We Fly: Tecnam P-Mentor

The next expression of a modern trainer comes from an atelier of Italian design.

The Tecnam P-Mentor was designed to help aspiring pilots learn to fly. [Credit: Jim Payne]

The courtyard of the Castello di Faicchio spans maybe 50 yards from crenellated pillar to stone post. That was wide enough for two boys—ages 10 and 11—to contest each other in a mad sprint, or to watch as their latest model glided down from a balcony perched up on its walls. Before World War II would topple portions of those ramparts, southern Italy in the late1930s didn’t provide much in terms of resources, except for the space in which the boys would construct models late into the night, hiding from their father—and sometimes to the detriment of their schoolwork.

If you're not already a subscriber, what are you waiting for? Subscribe today to get the issue as soon as it is released in either Print or Digital formats.

Subscribe Now
Subscribe Now

Much like it was during the early days of Popular AviationFLYING’s precursor—one of the first aviation magazines in Italy, L’Aquilone, featured plans for building model aircraft used by enthusiasts enamored by the idea of flight. These kit-built machines catalyzed the dreams of Luigi and Giovanni Pascale as they reached their majority in Campania north of Naples.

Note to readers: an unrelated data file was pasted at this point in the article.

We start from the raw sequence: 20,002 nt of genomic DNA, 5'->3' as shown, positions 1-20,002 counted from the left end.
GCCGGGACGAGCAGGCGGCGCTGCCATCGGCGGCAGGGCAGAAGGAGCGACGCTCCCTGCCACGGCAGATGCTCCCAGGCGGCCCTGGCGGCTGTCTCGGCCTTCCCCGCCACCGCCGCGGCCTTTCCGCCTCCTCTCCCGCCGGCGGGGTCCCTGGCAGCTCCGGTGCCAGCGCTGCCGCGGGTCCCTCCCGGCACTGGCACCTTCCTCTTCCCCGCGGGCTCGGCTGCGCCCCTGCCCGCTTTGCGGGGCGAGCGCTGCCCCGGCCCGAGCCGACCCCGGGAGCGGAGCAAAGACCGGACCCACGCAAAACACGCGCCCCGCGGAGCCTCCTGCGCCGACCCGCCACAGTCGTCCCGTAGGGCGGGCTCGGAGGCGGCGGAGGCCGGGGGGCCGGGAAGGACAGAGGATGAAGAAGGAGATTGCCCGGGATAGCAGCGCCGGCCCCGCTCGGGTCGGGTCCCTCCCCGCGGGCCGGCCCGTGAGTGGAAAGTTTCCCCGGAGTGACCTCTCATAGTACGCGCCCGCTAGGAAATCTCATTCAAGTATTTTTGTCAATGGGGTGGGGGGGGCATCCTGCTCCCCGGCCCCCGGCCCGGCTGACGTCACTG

In league from the beginning, the brothers would nurture and support each other’s imaginations until they could launch their aircraft design and manufacturing efforts in 1948, 75 years ago. The Pascales built their unique airplanes at first incorporated under the marque of Partenavia in 1957—and within the company we know today as Tecnam.

The P-Mentor draws on the heritage of training airplanes that stretches back to the earliest designs of the Pascales. [Credit: Jim Payne]

Training Legacy

The latest of Tecnam’s single-engine airplanes to come to fruition, the P-Mentor, joins a legacy of aircraft destined to help aspiring pilots learn to fly. The first true Pascale design to reach production, the original P48 Astore, looks a lot like the Piper Pacer taildragger from which the brothers drew inspiration. The P-Mentor breaks from one tradition, in that it is one of the few of the Pascale designs not named after the year in which it began development—for example, the P48 sprang from the drawing board in 1948, and the P2012 Traveller started in 2012, though it didn’t see European Union Aviation Safety Agency certification until 2019, with FAA certification to follow later that year.

While Tecnam has enjoyed recent success in the U.S. with its modern version of the Astore LSA, and the latest edition of the P92 Echo, the P-Mentor makes a compelling case for a primary trainer that goes beyond the light sport category. The P-Mentor achieved EASA certification under CS 23—equivalent to the FAA Part 23 type certification basis for light aircraft—in 2021. Though the P-Mentor is powered by a version of the same engine found on many LSAs—the Rotax 912iSC3—the airplane’s heft and sophisticated cockpit take it up a notch from the entry-level category to create a platform that will serve to educate new pilots intent on progressing into a career—or just larger, more capable airplanes.